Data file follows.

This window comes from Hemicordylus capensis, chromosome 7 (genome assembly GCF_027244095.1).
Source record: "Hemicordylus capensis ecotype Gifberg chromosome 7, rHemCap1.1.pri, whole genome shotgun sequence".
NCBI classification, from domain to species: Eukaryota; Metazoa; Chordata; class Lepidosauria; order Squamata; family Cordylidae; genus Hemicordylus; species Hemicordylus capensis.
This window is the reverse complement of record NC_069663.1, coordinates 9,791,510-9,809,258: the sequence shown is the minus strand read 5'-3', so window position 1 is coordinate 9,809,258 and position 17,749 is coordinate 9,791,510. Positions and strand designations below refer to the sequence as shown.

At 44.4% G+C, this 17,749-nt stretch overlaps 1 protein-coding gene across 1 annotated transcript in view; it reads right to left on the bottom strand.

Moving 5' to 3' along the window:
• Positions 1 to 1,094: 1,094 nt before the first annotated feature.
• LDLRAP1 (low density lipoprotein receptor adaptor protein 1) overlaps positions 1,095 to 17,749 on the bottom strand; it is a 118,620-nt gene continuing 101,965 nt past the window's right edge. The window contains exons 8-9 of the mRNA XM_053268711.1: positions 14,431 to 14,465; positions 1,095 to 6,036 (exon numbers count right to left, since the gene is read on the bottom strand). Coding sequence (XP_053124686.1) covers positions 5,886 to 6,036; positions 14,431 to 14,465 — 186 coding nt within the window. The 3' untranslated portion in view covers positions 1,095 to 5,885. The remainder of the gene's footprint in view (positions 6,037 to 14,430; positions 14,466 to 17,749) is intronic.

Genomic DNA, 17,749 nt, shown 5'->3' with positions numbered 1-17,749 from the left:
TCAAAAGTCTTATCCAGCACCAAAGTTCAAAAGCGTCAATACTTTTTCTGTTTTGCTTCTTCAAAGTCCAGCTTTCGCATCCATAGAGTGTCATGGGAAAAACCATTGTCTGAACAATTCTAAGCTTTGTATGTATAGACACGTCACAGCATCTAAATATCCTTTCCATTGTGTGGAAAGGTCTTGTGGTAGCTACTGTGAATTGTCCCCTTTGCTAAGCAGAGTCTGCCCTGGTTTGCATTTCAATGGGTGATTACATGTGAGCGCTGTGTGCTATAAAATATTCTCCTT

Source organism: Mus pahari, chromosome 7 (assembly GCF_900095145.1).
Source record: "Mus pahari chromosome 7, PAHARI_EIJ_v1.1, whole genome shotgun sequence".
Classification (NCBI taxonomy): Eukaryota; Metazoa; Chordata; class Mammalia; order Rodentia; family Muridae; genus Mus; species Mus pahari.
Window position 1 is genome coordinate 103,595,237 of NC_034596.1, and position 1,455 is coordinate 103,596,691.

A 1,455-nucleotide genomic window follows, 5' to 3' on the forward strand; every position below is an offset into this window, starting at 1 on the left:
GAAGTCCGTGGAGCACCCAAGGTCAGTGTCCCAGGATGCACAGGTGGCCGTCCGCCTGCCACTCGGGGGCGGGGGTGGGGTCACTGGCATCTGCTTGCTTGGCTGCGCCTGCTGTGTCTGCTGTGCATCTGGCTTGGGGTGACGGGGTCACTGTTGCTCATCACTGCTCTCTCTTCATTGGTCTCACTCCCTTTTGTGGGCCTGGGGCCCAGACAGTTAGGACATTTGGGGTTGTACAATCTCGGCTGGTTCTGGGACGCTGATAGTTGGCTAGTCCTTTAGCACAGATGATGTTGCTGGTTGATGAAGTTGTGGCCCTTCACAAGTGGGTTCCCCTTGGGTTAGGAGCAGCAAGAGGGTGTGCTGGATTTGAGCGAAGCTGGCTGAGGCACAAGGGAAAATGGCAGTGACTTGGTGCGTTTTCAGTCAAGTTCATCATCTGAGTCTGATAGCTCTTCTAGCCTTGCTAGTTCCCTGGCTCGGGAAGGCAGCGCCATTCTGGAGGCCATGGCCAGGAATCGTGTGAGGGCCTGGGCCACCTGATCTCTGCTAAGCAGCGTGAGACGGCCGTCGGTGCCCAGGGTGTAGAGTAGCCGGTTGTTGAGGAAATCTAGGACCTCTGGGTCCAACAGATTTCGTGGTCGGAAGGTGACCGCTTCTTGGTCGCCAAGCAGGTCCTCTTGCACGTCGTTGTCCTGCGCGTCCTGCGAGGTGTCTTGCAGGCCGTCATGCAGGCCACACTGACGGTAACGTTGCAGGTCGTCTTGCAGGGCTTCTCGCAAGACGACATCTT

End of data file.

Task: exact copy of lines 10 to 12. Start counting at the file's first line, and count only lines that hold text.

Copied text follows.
TCAAAAGTCTTATCCAGCACCAAAGTTCAAAAGCGTCAATACTTTTTCTGTTTTGCTTCTTCAAAGTCCAGCTTTCGCATCCATAGAGTGTCATGGGAAAAACCATTGTCTGAACAATTCTAAGCTTTGTATGTATAGACACGTCACAGCATCTAAATATCCTTTCCATTGTGTGGAAAGGTCTTGTGGTAGCTACTGTGAATTGTCCCCTTTGCTAAGCAGAGTCTGCCCTGGTTTGCATTTCAATGGGTGATTACATGTGAGCGCTGTGTGCTATAAAATATTCTCCTT

Source organism: Mus pahari, chromosome 7 (assembly GCF_900095145.1).
Source record: "Mus pahari chromosome 7, PAHARI_EIJ_v1.1, whole genome shotgun sequence".